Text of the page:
So, I thought I knew what this passage meant. But God has a way of breaking through familiarity and turning what we think we know upside down. Hear the words again:

“For my yoke is easy and my burden is light.”

“. . . my burden is light.”

“. . . my burden is light.”

“In the beginning was the Word . . . . in him was life, and that life was the light of all people. The light shines in the darkness, and the darkness did not overcome it. (John 1:1, 4-5)

“You are the light of the world” (Matthew 5:14).

With a flash of insight, I heard a still small voice, “My burden is being light in a dark world.”

Followers of Jesus bear the burden of light. In a world where people can no longer distinguish the truth from a lie, we are called to honesty. In a world that venerates the arrogant, we are called to humility. In a world that worships the wealthy, we are called to love the poor. In a world where people sell their souls for power, we are called to take up a cross.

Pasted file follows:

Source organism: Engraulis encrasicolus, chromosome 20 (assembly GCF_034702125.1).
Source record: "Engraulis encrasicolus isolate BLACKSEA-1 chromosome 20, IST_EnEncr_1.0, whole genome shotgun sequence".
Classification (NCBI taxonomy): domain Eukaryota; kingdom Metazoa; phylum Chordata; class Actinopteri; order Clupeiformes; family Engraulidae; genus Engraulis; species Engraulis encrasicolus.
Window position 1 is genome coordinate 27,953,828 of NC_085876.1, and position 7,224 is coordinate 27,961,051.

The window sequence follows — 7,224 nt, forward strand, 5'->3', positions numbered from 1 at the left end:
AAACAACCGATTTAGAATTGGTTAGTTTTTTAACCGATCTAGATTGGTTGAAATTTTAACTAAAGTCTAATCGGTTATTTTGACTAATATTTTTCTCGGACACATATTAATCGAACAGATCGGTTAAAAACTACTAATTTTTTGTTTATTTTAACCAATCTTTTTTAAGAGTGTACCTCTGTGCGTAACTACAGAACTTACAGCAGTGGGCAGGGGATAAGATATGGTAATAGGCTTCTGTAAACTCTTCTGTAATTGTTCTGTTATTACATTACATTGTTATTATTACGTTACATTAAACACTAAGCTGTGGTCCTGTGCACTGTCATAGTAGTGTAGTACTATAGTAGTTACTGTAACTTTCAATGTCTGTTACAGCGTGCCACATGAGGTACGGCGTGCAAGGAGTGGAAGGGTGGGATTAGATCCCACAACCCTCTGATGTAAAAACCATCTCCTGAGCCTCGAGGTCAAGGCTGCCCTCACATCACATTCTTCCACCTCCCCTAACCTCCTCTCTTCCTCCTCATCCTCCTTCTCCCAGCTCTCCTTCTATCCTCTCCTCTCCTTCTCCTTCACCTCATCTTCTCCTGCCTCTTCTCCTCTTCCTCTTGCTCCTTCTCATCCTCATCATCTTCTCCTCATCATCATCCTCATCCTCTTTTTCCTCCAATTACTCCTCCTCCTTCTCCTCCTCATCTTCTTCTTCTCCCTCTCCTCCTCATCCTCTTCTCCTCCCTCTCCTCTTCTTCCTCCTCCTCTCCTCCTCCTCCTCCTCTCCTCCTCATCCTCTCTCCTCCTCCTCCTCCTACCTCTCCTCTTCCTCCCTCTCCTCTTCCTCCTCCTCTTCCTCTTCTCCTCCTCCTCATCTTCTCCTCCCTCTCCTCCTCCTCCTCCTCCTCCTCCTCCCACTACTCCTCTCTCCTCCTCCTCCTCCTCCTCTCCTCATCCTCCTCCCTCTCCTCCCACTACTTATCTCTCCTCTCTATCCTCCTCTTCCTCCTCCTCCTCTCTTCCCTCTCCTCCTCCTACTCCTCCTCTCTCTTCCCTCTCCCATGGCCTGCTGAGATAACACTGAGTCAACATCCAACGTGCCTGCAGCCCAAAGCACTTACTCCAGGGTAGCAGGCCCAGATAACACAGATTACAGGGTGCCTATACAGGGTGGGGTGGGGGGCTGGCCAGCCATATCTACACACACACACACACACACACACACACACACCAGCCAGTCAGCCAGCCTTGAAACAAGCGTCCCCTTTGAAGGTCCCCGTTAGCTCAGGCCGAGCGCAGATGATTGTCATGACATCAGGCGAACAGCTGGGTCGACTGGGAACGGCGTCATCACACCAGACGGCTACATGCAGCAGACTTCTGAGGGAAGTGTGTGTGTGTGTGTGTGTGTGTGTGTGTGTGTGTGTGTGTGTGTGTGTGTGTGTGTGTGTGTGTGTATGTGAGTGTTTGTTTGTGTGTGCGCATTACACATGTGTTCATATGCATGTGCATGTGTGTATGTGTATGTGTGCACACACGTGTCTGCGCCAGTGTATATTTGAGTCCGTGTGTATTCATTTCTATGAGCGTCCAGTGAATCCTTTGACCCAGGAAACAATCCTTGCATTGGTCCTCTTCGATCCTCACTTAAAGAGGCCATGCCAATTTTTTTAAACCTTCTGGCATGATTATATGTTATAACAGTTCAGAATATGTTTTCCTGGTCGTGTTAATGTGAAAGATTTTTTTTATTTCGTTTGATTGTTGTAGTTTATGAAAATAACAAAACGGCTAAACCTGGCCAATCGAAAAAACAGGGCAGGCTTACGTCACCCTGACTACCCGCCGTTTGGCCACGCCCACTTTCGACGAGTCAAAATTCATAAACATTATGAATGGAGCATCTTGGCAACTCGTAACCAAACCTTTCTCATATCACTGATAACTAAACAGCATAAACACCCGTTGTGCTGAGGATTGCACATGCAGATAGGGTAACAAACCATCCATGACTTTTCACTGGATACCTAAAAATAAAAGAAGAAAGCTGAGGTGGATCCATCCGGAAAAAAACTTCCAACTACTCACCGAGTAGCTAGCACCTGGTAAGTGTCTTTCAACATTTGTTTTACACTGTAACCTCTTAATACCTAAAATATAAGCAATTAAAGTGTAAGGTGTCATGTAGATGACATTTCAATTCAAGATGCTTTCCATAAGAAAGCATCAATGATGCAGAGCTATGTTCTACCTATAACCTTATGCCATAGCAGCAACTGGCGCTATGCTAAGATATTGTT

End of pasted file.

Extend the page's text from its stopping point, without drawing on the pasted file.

And this is exactly why Jesus was killed. Evil empires operate in darkness and Jesus is light. As the powers of this world nailed him to a cross, what they were really saying is, “Turn off that light!”

Not much has changed in this present darkness, and for those trying to follow Jesus as light in a dark world, it can feel like a heavy burden:

“See, I am sending you out like sheep into the midst of wolves . . . . they will hand you over to councils and flog you in their synagogues; and you will be dragged before governors and kings because of me . . . . you will be hated by all because of my name.” (Matthew 10:16-18, 22)

If we embrace the alternative lifestyle of radical love, we will experience ridicule, rejection, and even abuse.

However, in the presence of Jesus we are promised that this burden will become light.

The burden is light because it’s a way of life characterized by surrender. Instead of constant grasping, striving, and achieving, Jesus says, “Let go.” Let go of control. Let go of expectations. Let go of trying to be good enough. Find ways to relax into the presence of God, to just be—be who you are and where you are, knowing that you are accepted by unconditional love.

This is where we find rest for our souls. This is where the burden is made light. This is where we become light.

But, paradoxically, surrender may be the hardest thing we ever have to do.